Excerpts from "the first rough draft of history" as reported in The Washington Post on this date in the 20th century.
Though Germany's carefully planned strategy in the first weeks of World War I was initially successful, it never achieved its twin goals of capturing Paris and sweeping across Europe to defeat the Allies quickly. Within 10 days of this attack in Belgium, the two sides had become stalemated at battle lines that remained unchanged for the next 3 years. The result was horrible, costly and inconclusive trench warfare. An excerpt from The Post of Aug. 25, 1914:
Admitting defeat, with terrible losses and a complete change in its plan of campaign, the French war office tonight gave out a statement of the disastrous battle in Belgium, saying:
"West of the Meuse the English army on our left was attacked by the Germans, but behaved admirably, holding its ground with traditional steadfastness.
"The French assumed the offensive with two army corps. An African brigade in the front line, carried away by its eagerness, was received by a murderous fire. They did not give an inch, but, counterattacked by the Prussian guard, they were obliged to retire, only, however, after inflicting enormous losses. The Prussian guard especially suffered heavily.
"East of the Meuse our troops advanced across an extremely difficult country and made a vigorous attack when they emerged from the woods, but were obliged to fall back after a stiff fight south of the River Semois.
"On order of Gen. Joffre, our troops and the British troops withdrew to the covering positions. Our troops are intact; our cavalry has in no way suffered, and our artillery has affirmed its superiority. Our officers and soldiers are in the best of condition, morally and physically.
"As the result of the orders which have been issued, the aspect of the struggle will change for a few days. The French army will remain for a time on the defensive, but at the right moment, to be decided upon by the commander-in-chief, it will resume a vigorous offensive.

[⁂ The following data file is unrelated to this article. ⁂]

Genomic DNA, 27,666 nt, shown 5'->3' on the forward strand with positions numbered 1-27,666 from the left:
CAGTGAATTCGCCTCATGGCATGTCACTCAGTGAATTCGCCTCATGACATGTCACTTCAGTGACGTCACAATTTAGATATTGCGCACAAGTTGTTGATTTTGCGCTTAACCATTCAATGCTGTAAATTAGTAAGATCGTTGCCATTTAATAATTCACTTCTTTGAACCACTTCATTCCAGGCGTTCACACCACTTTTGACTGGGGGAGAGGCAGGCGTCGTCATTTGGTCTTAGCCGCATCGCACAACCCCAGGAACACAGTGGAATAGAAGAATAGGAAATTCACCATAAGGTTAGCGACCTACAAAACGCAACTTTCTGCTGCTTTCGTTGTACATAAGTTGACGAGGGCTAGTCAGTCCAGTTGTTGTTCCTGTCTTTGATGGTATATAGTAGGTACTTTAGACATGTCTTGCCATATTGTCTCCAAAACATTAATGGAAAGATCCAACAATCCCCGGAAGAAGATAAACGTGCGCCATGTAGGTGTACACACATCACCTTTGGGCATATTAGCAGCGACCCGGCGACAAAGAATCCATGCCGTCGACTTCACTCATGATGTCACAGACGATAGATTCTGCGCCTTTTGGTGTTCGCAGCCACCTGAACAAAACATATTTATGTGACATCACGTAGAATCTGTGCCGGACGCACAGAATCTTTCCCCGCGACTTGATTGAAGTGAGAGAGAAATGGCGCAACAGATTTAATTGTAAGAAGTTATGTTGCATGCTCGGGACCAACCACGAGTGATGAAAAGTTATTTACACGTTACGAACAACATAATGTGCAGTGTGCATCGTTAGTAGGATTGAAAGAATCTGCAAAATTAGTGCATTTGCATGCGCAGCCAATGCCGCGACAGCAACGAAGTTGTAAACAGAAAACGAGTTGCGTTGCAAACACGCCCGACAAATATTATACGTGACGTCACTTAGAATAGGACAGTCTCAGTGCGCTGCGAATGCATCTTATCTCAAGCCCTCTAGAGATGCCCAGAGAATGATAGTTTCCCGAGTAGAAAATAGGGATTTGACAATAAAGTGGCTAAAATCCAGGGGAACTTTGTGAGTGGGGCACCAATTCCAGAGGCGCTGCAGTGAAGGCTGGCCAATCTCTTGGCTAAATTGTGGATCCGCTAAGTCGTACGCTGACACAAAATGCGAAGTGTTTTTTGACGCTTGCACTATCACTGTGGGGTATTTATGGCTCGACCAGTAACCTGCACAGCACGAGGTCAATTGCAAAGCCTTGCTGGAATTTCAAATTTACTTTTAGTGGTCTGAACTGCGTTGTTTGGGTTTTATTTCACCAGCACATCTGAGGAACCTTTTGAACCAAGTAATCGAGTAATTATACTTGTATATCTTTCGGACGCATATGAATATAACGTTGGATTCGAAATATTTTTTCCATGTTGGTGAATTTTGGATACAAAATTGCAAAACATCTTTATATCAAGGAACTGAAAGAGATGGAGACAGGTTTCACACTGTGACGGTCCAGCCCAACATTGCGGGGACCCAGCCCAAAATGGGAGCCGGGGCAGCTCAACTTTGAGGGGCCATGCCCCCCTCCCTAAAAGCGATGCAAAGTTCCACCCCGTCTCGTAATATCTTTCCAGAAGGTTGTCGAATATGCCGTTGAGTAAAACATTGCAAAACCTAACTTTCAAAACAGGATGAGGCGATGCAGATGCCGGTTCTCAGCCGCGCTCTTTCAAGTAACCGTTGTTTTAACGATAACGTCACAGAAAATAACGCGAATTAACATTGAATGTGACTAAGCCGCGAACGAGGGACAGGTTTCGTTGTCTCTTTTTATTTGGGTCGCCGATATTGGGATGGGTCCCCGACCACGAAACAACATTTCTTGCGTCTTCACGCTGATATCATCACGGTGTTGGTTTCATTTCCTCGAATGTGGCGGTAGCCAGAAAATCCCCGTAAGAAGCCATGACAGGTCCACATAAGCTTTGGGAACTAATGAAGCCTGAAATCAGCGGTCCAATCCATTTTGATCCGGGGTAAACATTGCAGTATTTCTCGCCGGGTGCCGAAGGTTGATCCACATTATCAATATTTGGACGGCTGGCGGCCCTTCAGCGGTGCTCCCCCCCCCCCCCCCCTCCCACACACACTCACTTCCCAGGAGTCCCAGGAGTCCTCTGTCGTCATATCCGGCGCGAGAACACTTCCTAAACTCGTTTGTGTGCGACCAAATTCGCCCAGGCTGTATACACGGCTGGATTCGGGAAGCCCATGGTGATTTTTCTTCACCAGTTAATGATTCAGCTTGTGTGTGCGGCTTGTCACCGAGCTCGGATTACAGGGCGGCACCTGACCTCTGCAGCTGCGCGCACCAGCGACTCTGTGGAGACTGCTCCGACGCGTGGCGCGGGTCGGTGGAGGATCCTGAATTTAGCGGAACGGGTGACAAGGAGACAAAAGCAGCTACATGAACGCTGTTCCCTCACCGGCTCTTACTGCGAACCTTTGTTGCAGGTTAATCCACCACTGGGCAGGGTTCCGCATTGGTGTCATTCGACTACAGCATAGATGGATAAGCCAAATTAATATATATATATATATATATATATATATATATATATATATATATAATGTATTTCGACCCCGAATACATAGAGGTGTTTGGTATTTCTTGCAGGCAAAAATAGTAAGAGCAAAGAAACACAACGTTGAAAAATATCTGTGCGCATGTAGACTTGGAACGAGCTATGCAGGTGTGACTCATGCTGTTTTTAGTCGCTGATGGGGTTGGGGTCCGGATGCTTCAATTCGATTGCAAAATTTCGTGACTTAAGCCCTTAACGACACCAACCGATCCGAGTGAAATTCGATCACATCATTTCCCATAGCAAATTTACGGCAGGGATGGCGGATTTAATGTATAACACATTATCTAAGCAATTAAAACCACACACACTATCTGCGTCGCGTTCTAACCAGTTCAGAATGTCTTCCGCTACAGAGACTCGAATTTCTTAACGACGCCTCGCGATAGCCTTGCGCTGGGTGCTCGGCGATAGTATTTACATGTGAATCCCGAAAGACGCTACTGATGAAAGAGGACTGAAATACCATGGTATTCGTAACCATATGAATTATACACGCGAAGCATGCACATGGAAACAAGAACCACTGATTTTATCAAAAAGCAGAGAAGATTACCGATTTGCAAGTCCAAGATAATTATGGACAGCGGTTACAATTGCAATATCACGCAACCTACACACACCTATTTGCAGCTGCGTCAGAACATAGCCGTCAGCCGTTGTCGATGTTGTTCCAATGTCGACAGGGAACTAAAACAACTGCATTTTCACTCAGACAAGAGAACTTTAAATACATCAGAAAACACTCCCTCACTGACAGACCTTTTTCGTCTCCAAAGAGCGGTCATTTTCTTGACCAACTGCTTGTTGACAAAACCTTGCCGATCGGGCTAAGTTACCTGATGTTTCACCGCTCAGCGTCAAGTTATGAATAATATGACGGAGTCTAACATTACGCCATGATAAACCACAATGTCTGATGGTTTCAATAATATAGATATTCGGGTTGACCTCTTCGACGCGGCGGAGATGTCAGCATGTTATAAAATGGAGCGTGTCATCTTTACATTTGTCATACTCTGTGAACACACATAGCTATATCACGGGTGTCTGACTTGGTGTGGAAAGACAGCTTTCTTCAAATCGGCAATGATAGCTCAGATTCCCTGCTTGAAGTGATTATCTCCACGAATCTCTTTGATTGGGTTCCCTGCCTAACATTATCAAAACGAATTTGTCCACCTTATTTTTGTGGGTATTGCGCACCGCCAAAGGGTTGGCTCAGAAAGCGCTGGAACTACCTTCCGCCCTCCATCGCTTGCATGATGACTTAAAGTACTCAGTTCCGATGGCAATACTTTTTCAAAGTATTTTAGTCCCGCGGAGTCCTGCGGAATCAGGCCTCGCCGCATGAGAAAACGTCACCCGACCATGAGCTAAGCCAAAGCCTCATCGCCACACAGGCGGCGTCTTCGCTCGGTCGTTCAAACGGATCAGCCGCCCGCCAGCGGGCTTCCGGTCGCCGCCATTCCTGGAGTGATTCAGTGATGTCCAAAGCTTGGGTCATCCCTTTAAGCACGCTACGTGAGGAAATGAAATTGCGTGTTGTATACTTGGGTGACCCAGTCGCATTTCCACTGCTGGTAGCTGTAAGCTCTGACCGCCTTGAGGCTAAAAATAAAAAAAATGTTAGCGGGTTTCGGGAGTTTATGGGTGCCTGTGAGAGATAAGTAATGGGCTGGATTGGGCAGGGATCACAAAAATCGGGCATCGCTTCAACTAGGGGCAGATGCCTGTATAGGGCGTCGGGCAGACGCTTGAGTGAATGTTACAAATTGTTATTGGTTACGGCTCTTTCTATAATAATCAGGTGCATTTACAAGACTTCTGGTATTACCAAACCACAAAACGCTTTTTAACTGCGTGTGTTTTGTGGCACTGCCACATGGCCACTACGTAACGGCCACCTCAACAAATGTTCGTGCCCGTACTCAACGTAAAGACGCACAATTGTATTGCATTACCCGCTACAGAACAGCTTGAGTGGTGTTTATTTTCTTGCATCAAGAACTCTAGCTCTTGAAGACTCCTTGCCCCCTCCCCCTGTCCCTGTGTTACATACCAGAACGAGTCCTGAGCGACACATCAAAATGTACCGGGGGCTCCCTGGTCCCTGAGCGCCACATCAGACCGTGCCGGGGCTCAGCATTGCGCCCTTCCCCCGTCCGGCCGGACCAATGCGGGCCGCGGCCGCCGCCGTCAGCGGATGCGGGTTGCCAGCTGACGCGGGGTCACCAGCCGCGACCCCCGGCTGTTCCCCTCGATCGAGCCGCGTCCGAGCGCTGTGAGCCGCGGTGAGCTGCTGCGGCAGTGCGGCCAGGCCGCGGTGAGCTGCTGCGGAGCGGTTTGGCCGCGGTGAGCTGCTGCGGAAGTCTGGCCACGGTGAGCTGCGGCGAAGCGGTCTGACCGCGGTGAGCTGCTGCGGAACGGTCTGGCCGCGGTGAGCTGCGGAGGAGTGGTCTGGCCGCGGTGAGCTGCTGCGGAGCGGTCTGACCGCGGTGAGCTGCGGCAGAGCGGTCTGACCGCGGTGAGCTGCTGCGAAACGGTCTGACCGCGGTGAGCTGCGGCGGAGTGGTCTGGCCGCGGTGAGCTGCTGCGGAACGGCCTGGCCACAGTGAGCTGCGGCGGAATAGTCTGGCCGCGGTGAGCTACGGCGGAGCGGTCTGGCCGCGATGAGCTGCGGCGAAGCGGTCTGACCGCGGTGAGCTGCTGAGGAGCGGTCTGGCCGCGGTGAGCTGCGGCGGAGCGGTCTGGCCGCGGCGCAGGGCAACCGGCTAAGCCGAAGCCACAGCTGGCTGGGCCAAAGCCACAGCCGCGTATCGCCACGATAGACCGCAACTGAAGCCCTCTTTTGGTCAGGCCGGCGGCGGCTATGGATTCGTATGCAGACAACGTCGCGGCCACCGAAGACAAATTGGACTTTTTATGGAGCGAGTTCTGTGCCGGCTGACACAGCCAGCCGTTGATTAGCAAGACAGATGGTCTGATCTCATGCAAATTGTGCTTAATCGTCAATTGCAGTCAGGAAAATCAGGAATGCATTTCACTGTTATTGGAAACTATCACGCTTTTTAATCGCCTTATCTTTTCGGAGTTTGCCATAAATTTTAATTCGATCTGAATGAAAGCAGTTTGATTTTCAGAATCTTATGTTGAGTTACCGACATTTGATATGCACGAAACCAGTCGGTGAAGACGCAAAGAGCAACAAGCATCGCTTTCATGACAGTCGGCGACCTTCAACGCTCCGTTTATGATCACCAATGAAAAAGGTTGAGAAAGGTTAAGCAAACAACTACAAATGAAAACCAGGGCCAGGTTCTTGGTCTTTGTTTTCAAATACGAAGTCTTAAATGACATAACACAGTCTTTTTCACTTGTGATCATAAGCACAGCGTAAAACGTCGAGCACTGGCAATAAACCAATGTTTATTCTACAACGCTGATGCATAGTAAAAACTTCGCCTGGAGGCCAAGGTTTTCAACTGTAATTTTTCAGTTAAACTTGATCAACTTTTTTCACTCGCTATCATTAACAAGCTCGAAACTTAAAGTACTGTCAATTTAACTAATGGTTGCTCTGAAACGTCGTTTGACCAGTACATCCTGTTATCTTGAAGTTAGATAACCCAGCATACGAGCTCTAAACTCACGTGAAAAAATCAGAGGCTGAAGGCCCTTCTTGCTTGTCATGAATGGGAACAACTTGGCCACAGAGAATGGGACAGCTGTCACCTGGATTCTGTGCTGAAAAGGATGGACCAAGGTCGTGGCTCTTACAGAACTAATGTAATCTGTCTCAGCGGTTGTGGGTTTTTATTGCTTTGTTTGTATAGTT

"Our losses are heavy; it would be premature to enumerate them. It would be equally so to enumerate those of the Germans, who suffered so heavily that they were obliged to abandon their counterattacks and establish themselves in fresh positions in Lorraine.
"We delivered four attacks yesterday from our positions north of Nancy, inflicting very heavy loss on the enemy.
"In regard to the general situation we have the full use of our railroads, and retain command of the seas. Our operations have enabled the Russians to come into action and penetrate the heart of west Prussia.
"It is to be regretted the offensive operations planned failed to achieve their purpose as a result of difficulties impossible to foresee. It would have shortened the war, but our defenses remain intact in the presence of an already weakened enemy.
"Every Frenchman will deplore the temporary abandonment of portions of Alsace and Lorraine, which we had occupied, and certain parts of the national territory will suffer from events of which they will be the theater.
"The ordeal is inevitable, but temporary. Thus detachments of German cavalry belonging to an unattached division operating on the extreme right have penetrated to Roubaix (6 miles north of Lille), and the Tourcoing district, which are defended only by territorial reservists.
"Our valiant people will know how to find courage to support this trial with unfailing faith in final success, which is not to be doubted. In telling to the country the whole truth, the government and military authorities give it the strongest proof of their absolute confidence in victory, which depends only on our perseverance and tenacity."
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